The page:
God recognized Jacob’s groans even though Jacob didn’t seem to know he was making them. God came to Jacob, encountering Jacob where he was. Jacob recognizes God, recognizes God’s promises, shares the story with others, and marks the spot with a rock, but there is not a record of Jacob making a commitment to God in that time and place, no act of surrender, emotional or otherwise. The encounter led to what we may consider a bargain of sorts, if this God makes good on his promise, Jacob will do his part.
It is God’s commitment that leads to fulfilled promises, and a new nation, not Jacob’s commitment. God’s grace gives room for Jacob to take one step at a time in coming to understand God’s direction for his life and how to groan productively to bring forth new life for himself and others.
Groaning productively, allows the servants to stay focused on the task assigned to them. To nurture all growing in the field. To take judging the value of what is entrusted to them off their responsibility list. They are to turn their groans of complaint into groans of labor so all make it to the harvest.
Similarly, the Disciples, past and present, are sent into the field which is the world. We are to teach and nurture. While we know the field contains the people of the kingdom and those drawn away from the kingdom, we are not charged with figuring out who is who. That is left to the angels at the end of the age.
While there is a distinct genetic and visual difference between wheat and weeds, this passage indicates there isn’t that same easy to identify difference between those who are living into the kingdom and those who aren’t. In reality I think we all have some wheat and weed tendencies within us and it is through our receipt of God’s grace that we become more and more wheat and less and less weed.
It is also possible that those who we think are weeds, are like Jacob, still coming to recognize God’s call and direction for their lives. In this passage, there is hope that all will recognize God is reaching out to them and will be transformed by God’s grace before the harvest.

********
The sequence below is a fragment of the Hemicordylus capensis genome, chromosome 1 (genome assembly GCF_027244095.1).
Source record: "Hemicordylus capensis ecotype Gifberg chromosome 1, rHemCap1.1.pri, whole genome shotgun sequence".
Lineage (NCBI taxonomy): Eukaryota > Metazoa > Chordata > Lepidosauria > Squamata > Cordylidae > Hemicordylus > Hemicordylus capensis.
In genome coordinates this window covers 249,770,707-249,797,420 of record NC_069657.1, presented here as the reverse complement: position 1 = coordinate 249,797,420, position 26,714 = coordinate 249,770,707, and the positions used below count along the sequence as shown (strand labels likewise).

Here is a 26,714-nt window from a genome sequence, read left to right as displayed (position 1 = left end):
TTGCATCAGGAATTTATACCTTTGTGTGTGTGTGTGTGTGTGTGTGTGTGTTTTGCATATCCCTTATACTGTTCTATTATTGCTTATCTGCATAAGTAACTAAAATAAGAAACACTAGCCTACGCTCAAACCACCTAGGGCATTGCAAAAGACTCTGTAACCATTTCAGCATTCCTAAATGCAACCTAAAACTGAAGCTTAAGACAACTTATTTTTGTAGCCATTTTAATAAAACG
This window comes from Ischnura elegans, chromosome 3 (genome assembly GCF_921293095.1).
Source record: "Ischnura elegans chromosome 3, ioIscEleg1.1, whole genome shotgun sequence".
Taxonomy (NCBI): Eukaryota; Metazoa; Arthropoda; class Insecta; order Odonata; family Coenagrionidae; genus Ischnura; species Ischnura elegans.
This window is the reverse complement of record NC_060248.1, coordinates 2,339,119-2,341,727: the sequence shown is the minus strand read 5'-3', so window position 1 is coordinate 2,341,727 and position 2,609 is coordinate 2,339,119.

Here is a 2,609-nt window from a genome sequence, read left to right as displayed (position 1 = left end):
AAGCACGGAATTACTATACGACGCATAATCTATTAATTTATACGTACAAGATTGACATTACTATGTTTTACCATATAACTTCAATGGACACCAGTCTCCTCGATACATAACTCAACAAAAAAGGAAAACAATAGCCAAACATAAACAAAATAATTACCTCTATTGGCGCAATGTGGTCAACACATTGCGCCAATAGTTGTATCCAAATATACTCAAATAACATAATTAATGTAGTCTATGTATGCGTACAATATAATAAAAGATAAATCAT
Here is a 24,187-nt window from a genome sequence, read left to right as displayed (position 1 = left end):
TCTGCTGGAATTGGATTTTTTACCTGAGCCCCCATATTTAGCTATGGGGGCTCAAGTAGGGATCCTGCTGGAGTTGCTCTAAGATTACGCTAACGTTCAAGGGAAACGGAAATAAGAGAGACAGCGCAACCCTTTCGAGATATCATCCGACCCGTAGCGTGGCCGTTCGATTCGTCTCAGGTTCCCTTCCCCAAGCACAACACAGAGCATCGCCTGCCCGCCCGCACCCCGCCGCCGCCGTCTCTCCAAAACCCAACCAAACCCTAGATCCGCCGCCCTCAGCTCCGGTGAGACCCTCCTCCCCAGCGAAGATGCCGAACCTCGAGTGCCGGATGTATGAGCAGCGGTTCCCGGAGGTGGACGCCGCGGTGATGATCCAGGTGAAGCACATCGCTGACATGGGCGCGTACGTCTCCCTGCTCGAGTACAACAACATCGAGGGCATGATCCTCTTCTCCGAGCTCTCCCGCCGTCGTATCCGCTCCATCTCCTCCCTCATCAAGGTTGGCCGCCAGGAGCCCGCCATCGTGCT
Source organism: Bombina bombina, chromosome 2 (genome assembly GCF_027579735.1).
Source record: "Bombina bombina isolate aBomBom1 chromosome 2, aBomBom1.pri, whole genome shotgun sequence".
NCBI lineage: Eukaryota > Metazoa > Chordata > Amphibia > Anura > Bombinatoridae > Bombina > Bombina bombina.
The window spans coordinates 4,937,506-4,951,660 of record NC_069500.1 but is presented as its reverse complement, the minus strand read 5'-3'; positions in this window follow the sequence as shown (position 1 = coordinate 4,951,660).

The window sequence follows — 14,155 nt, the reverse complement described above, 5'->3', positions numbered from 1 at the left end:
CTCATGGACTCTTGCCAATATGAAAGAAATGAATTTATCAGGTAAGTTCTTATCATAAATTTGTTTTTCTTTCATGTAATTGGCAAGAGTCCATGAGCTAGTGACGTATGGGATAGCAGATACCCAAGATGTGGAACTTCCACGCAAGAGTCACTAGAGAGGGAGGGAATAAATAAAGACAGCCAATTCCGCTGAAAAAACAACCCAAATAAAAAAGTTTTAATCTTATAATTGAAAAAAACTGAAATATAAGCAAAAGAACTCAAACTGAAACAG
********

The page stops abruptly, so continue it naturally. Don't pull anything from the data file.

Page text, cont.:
Paul reminds us that “creation waits in eager expectation for the children of God to be revealed.” They can only be revealed if each of us is groaning productively: If our energy is in recognizing all the places God’s grace is extended to us, particularly if we haven’t been looking. If we extend God’s grace to others at all times. Showing up, just as God shows up for Jacob and as the servants care for the wheat and weeds alike.
Groaning productively leads us to share our experiences as children of God with others with our personal stories wherever the opportunity arises, to embody God’s kingdom the best we can with the help of the Holy Spirit, and to give others room to experience God’s grace one step at a time.
Groaning wells up within us as we recognize the distance between the fullness of the Kingdom of God and the reality of the world in which we live. Our Groaning becomes productive as it joins the groaning of the Spirit and all creation, waiting in hope.
The groaning energizes us, propels us forward, as in labor. It is the first fruits of the amazing harvest to come.
We live in a culture that wants to silence the groaning, kill the pain, or divert our attention from what is happening within us and around us in other people’s lives, and in creation. It is a culture which calls us to point out everything that is wrong in the “other” and to ignore the groan inside that alerts us to where God’s grace is extended and being reflected, that calls us to join “other” as they reflect the kingdom of our Father. How we reflect God’s grace to others, within our faith community, geographic community, or world will determine if we shine like the sun.
Recognizing God’s presence in our lives, seeking to live in Christ, is possible through the work of the Spirit, but it is not easy. We can “reality check” ourselves on how much we are shining by how we talk to one another, how we make a difference in the lives of those who are hungry and thirsty, those without hope, those whose voices are not heard. We can reflect on our level of generosity, encouragement, faithful distinctiveness, hospitality, patient companionship. Our priorities tell us if we are following through on God’s actual desire for us.
We must dig in deeper to help others see Christ in us, and wait with patience, knowing that our God is good and is working actively and behind the scenes to bring all creation into the full glory of God’s kingdom even when the outcomes are not obvious to us. We must groan productively.
Sources include Preaching Notes Rev. Dawn Chesser, Discipleship ministries.